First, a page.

SAN FRANCISCO --At the beginning of every year, the San Francisco Public Library offers a "forgiveness" program that allows people to return overdue books without paying the fine.
This year, San Francisco's oldest library branch got a book that was 100 years overdue.
"In a neighborhood as old as this you might get a book back five years late, 10 years late, when someone moves or they're cleaning out a house," said Darice McKay, a librarian at the branch.
"I can hardly wait to get my hands on it, this is so cool," said McKay.
The title of the book is "Forty minutes late, and other stories."
The collection of short stories was published in 1909, the same year that the library was built.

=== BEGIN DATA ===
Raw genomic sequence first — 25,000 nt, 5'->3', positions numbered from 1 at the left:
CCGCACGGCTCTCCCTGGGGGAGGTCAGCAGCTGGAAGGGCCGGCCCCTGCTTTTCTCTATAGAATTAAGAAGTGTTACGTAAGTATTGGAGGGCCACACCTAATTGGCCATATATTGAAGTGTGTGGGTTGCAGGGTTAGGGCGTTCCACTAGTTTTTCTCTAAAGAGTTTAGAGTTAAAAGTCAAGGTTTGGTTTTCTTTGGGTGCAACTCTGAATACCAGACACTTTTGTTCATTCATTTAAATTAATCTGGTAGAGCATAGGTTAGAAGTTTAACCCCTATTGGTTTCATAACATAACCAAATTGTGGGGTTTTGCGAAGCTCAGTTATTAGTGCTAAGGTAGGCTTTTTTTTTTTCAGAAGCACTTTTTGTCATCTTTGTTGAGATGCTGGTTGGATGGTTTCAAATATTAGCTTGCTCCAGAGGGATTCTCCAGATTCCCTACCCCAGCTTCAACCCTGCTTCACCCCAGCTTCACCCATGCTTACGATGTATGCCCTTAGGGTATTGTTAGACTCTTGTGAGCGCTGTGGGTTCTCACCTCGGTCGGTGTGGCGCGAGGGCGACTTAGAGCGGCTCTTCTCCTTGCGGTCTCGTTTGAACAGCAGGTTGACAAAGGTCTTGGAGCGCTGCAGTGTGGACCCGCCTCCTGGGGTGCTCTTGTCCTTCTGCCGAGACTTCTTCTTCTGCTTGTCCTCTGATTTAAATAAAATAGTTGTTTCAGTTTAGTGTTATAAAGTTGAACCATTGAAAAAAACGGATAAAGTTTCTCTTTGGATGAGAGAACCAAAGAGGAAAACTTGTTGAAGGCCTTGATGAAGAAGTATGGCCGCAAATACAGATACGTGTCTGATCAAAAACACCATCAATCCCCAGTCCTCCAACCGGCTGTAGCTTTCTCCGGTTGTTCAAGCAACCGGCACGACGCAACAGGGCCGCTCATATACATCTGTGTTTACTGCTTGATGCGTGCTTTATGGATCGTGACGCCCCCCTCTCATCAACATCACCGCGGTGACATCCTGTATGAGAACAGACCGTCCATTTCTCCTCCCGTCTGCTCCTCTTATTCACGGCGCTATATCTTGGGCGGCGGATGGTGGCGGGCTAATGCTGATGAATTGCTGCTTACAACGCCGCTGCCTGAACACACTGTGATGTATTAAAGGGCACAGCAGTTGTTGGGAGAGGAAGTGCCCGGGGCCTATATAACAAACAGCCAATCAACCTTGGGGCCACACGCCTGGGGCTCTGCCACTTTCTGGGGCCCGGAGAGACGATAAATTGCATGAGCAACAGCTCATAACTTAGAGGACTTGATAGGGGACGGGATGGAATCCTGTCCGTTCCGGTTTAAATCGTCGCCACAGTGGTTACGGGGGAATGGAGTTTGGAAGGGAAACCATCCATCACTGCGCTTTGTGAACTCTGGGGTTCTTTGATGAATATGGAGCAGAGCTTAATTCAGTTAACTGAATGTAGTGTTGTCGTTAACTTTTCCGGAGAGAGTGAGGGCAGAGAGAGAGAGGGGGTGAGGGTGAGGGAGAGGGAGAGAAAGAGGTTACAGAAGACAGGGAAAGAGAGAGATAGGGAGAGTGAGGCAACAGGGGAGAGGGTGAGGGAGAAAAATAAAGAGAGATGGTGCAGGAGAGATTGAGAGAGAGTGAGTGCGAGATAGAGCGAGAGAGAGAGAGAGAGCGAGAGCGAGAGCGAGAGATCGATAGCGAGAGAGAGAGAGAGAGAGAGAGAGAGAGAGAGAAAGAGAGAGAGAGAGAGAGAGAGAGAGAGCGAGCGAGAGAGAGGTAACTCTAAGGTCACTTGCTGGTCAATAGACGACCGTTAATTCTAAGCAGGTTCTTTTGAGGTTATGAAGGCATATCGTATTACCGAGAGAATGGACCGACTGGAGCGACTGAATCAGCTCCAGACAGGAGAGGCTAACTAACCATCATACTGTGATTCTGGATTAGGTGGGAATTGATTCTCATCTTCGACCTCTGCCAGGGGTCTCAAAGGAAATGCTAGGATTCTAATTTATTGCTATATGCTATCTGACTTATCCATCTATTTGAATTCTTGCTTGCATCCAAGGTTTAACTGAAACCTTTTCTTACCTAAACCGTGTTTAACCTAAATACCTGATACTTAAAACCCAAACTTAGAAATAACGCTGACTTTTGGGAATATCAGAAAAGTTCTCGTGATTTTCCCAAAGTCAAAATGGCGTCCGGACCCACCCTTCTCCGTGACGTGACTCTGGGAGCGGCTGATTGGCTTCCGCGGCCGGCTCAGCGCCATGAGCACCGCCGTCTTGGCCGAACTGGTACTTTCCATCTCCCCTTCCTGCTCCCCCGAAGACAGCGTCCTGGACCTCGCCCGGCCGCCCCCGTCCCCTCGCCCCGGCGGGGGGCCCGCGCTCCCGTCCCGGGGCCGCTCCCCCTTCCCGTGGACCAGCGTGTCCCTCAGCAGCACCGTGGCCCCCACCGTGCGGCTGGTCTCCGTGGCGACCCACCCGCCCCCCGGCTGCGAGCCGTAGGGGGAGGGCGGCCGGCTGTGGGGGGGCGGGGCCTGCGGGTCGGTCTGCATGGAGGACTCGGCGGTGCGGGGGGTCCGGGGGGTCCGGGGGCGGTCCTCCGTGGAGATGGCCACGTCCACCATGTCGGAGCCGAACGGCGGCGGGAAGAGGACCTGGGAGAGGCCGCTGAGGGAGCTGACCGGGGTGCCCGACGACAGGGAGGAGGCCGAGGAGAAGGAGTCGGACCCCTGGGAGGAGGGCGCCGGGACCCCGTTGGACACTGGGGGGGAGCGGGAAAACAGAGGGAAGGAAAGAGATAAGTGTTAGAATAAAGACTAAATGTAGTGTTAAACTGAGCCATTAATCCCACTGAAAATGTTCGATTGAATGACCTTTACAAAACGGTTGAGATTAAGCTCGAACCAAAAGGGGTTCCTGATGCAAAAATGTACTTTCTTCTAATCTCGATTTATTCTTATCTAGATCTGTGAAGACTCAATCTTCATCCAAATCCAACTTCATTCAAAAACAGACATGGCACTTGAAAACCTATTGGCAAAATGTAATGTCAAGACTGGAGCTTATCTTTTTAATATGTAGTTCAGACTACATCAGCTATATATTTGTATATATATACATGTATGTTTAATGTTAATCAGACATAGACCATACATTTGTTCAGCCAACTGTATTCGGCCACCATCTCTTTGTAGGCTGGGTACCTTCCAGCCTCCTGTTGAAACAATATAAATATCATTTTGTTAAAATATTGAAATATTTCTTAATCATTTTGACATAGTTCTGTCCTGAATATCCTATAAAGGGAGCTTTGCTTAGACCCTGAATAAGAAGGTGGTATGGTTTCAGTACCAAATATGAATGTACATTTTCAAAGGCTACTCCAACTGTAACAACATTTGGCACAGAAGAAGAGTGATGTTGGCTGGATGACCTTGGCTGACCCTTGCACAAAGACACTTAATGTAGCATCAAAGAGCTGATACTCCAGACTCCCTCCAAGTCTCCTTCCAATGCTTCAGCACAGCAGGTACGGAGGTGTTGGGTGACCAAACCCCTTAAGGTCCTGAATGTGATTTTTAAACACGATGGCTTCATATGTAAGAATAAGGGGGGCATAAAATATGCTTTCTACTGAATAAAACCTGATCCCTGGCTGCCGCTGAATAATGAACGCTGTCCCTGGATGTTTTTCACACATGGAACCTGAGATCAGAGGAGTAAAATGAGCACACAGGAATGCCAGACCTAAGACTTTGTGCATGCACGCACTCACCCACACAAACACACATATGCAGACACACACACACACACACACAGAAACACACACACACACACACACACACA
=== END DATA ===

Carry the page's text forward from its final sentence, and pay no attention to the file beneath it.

The book was quite popular in its day.
That is until Phoebe Marsh Dickenson Webb got her hands on it. Her granddaughter Judy Wells returned the book.
Webb was 83 when she checked the book out. In fairness, she meant to return it, but she died before she got the chance.
"It's hard to come back as a ghost and return your late library book," said Wells.
The book spent the next 80 years in a trunk full of her things, until her great-grandchildren found it while searching for pieces of family history.
"I really enjoyed reading it, it's one of the reason I held on to it," said Webb Johnson, Phoebe's great-grandson.
They brought it back to the library in hopes that others will get to have that same enjoyment.
"This is something I know people will want to read," said Luis Herrera a San Francisco Librarian.
Now the library has to figure out what to do with the book. They could put it back in circulation, or they could put it on display at their history center.
Either way, there's more time for historic books to come back, the fine amnesty program goes all the way through Valentine's Day.